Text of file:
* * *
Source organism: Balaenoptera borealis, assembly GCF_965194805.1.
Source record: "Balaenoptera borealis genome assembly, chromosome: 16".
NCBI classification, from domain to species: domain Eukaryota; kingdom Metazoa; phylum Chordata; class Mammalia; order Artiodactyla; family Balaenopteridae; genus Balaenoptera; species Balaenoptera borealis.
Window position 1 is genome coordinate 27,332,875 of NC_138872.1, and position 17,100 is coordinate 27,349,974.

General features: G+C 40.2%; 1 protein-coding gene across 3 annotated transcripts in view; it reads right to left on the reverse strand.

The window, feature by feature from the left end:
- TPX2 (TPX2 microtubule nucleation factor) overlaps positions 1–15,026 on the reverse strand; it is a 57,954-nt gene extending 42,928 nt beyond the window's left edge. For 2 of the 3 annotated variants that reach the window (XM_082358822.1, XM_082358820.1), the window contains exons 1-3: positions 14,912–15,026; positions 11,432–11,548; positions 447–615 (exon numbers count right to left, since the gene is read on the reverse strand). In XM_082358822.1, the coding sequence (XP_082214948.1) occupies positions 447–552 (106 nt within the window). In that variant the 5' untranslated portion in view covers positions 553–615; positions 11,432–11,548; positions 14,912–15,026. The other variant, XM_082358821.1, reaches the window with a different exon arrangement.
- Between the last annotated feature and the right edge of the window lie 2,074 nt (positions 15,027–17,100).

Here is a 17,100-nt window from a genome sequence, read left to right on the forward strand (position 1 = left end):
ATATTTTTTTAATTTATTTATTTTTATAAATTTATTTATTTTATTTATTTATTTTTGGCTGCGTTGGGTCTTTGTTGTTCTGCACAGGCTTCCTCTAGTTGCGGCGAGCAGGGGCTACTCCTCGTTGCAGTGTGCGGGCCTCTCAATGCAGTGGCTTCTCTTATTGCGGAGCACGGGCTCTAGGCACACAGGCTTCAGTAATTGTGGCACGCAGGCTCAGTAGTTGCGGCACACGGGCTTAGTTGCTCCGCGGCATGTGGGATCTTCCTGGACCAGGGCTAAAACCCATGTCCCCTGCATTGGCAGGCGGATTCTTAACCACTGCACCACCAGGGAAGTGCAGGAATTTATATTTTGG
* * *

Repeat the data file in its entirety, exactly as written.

Source organism: Balaenoptera borealis, assembly GCF_965194805.1.
Source record: "Balaenoptera borealis genome assembly, chromosome: 16".
NCBI classification, from domain to species: domain Eukaryota; kingdom Metazoa; phylum Chordata; class Mammalia; order Artiodactyla; family Balaenopteridae; genus Balaenoptera; species Balaenoptera borealis.
Window position 1 is genome coordinate 27,332,875 of NC_138872.1, and position 17,100 is coordinate 27,349,974.

General features: G+C 40.2%; 1 protein-coding gene across 3 annotated transcripts in view; it reads right to left on the reverse strand.

The window, feature by feature from the left end:
- TPX2 (TPX2 microtubule nucleation factor) overlaps positions 1–15,026 on the reverse strand; it is a 57,954-nt gene extending 42,928 nt beyond the window's left edge. For 2 of the 3 annotated variants that reach the window (XM_082358822.1, XM_082358820.1), the window contains exons 1-3: positions 14,912–15,026; positions 11,432–11,548; positions 447–615 (exon numbers count right to left, since the gene is read on the reverse strand). In XM_082358822.1, the coding sequence (XP_082214948.1) occupies positions 447–552 (106 nt within the window). In that variant the 5' untranslated portion in view covers positions 553–615; positions 11,432–11,548; positions 14,912–15,026. The other variant, XM_082358821.1, reaches the window with a different exon arrangement.
- Between the last annotated feature and the right edge of the window lie 2,074 nt (positions 15,027–17,100).

Here is a 17,100-nt window from a genome sequence, read left to right on the forward strand (position 1 = left end):
ATATTTTTTTAATTTATTTATTTTTATAAATTTATTTATTTTATTTATTTATTTTTGGCTGCGTTGGGTCTTTGTTGTTCTGCACAGGCTTCCTCTAGTTGCGGCGAGCAGGGGCTACTCCTCGTTGCAGTGTGCGGGCCTCTCAATGCAGTGGCTTCTCTTATTGCGGAGCACGGGCTCTAGGCACACAGGCTTCAGTAATTGTGGCACGCAGGCTCAGTAGTTGCGGCACACGGGCTTAGTTGCTCCGCGGCATGTGGGATCTTCCTGGACCAGGGCTAAAACCCATGTCCCCTGCATTGGCAGGCGGATTCTTAACCACTGCACCACCAGGGAAGTGCAGGAATTTATATTTTGG